A randomised controlled study performed from 2007 to 2008 showed beneficial effects of a composite clinical pharmacist service as regards a simple health status instrument. The present study aimed to evaluate if the intervention was cost-effective when evaluated in a decision-theoretic model.
A piggyback cost-effectiveness analysis from the healthcare perspective.
Two internal medicine wards at Sahlgrenska University Hospital, Göteborg, Sweden.
Of 345 patients (61% women; median age: 82 years; 181 control and 164 intervention patients), 240 patients (62% women, 82 years; 124 control and 116 intervention patients) had EuroQol-5 dimensions (EQ-5D) utility scores at baseline and at 6-month follow-up.
Costs during a 6-month follow-up period in all patients and incremental cost-effectiveness ratio per quality-adjusted life-year (QALY) in patients with EQ-5D utility scores. Inpatient and outpatient care was extracted from the VEGA database. Drug costs were extracted from the Swedish Prescribed Drug Register. A probabilistic analysis was performed to characterise uncertainty in the cost-effectiveness model.
No significant difference in costs between the randomisation groups was found; the mean total costs per individual±SD, intervention costs included, were €10 748±13 799 (intervention patients) and €10 344±14 728 (control patients) (p=0.79). For patients in the cost-effectiveness analysis, the corresponding costs were €10 912±13 999 and €9290±12 885. Intervention patients gained an additional 0.0051 QALYs (unadjusted) and 0.0035 QALYs (adjusted for baseline EQ-5D utility score). These figures result in an incremental cost-effectiveness ratio of €316 243 per unadjusted QALY and €463 371 per adjusted QALY. The probabilistic uncertainty analysis revealed that, at a willingness-to-pay of €50 000/QALY, the probability that the intervention was cost-effective was approximately 0.2.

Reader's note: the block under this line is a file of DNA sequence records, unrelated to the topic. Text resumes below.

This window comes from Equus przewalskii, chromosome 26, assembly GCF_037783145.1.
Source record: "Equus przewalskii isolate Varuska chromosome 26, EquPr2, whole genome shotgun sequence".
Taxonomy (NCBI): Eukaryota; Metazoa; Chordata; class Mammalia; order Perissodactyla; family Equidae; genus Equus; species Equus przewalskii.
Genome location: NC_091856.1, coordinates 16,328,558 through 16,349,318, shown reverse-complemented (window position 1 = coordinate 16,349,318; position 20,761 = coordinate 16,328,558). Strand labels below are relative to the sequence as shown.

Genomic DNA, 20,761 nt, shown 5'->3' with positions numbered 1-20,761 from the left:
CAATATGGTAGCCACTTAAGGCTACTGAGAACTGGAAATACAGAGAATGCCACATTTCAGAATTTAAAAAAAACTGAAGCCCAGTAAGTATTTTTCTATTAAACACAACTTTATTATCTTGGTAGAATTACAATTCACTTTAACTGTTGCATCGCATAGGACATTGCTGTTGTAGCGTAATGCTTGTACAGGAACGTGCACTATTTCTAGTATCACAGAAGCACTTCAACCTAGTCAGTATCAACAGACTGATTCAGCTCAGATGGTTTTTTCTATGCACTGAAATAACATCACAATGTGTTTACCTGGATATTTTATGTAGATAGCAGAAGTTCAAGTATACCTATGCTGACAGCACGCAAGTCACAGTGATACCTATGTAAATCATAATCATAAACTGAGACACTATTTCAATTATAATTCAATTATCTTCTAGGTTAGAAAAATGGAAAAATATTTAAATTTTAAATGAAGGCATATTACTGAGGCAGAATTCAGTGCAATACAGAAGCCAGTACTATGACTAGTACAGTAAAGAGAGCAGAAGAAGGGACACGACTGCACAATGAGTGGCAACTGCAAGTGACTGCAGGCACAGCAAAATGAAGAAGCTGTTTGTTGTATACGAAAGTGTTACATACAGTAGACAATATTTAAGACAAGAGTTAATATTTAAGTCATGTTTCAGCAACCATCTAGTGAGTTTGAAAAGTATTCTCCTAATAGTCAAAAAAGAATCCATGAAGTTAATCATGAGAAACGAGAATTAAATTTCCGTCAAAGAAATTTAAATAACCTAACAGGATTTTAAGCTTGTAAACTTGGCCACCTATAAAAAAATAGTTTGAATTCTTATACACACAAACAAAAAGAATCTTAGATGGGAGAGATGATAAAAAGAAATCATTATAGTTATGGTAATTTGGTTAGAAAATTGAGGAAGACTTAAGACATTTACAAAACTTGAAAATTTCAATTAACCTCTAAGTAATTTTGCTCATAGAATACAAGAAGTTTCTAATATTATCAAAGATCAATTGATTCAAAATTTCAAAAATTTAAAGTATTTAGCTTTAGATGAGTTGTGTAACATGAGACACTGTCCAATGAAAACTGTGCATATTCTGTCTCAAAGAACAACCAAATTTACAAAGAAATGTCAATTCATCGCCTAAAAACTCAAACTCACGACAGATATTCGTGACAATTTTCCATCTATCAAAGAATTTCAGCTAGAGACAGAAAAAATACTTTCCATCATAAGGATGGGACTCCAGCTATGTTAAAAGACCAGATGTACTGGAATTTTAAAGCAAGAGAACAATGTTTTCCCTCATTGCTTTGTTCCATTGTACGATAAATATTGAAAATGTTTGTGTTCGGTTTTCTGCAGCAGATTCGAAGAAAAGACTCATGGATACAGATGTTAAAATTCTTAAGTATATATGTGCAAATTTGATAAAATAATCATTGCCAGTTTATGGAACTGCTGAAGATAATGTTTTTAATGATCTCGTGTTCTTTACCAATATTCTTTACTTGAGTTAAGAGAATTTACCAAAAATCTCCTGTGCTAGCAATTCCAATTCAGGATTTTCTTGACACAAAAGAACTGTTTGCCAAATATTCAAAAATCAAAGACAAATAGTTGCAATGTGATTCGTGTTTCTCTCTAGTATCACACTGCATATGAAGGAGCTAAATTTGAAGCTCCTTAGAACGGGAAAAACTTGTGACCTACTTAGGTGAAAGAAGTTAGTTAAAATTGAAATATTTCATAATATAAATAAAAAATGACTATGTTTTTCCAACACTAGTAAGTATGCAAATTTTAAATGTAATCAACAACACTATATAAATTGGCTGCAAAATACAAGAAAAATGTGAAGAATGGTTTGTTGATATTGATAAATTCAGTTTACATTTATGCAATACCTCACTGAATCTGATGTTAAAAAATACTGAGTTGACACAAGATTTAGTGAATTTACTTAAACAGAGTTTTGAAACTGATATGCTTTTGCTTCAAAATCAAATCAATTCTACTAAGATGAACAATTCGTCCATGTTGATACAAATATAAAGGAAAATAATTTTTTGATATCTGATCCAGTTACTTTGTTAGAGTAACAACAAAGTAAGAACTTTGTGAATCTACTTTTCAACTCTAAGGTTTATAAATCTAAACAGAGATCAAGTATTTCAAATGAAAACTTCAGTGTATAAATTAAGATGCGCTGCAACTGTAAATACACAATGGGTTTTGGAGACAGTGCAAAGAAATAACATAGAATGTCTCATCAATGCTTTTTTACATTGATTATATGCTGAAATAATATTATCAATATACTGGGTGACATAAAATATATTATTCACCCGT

The present study reveals that an intervention designed like this one is probably not cost-effective. The study thus illustrates that the complexity of healthcare requires thorough health economics evaluations rather than simplistic interpretation of data.
Clinical pharmacist services have been shown beneficial for patient health and healthcare costs, although results are inconsistent. In the present article, we present combined data on costs and health outcomes for a composite clinical pharmacist service.
Although our composite clinical pharmacist service has previously been shown beneficial as regards a simple health status instrument, the incremental cost-effectiveness ratio per QALY was high, more than €460 000 in the base case and more than €100 000 in most sensitivity analyses.
Strengths and limitations of this study
This study is the first one to provide data on costs per QALY for an in-hospital intervention aimed to improve drug treatment. An important limitation may be that the pharmacists acted like external consultants rather than an integrated part in healthcare, and further research on cost-effectiveness of pharmacist services may be called for.